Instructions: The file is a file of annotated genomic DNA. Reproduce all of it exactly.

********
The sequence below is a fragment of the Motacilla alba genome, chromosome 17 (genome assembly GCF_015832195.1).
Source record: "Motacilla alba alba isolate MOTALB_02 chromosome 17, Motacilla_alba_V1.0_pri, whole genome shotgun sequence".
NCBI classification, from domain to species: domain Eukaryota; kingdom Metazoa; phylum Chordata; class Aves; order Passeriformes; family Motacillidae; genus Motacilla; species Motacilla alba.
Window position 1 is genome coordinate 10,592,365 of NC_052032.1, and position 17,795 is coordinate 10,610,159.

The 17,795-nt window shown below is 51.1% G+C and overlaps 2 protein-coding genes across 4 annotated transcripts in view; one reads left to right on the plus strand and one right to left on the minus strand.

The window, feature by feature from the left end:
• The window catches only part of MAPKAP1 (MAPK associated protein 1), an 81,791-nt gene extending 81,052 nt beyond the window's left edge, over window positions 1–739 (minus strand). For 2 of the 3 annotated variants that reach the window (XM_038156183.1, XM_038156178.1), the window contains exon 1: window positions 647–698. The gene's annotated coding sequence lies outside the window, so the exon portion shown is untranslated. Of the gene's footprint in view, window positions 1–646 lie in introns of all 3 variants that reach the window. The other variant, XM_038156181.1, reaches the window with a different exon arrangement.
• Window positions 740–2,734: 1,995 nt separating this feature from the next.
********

The sequence below is a fragment of the Motacilla alba genome, chromosome 17 (genome assembly GCF_015832195.1).
Source record: "Motacilla alba alba isolate MOTALB_02 chromosome 17, Motacilla_alba_V1.0_pri, whole genome shotgun sequence".
NCBI classification, from domain to species: domain Eukaryota; kingdom Metazoa; phylum Chordata; class Aves; order Passeriformes; family Motacillidae; genus Motacilla; species Motacilla alba.
Window position 1 is genome coordinate 10,592,365 of NC_052032.1, and position 17,795 is coordinate 10,610,159.

The 17,795-nt window shown below is 51.1% G+C and overlaps 2 protein-coding genes across 4 annotated transcripts in view; one reads left to right on the plus strand and one right to left on the minus strand.

The window, feature by feature from the left end:
• The window catches only part of MAPKAP1 (MAPK associated protein 1), an 81,791-nt gene extending 81,052 nt beyond the window's left edge, over window positions 1–739 (minus strand). For 2 of the 3 annotated variants that reach the window (XM_038156183.1, XM_038156178.1), the window contains exon 1: window positions 647–698. The gene's annotated coding sequence lies outside the window, so the exon portion shown is untranslated. Of the gene's footprint in view, window positions 1–646 lie in introns of all 3 variants that reach the window. The other variant, XM_038156181.1, reaches the window with a different exon arrangement.
• Window positions 740–2,734: 1,995 nt separating this feature from the next.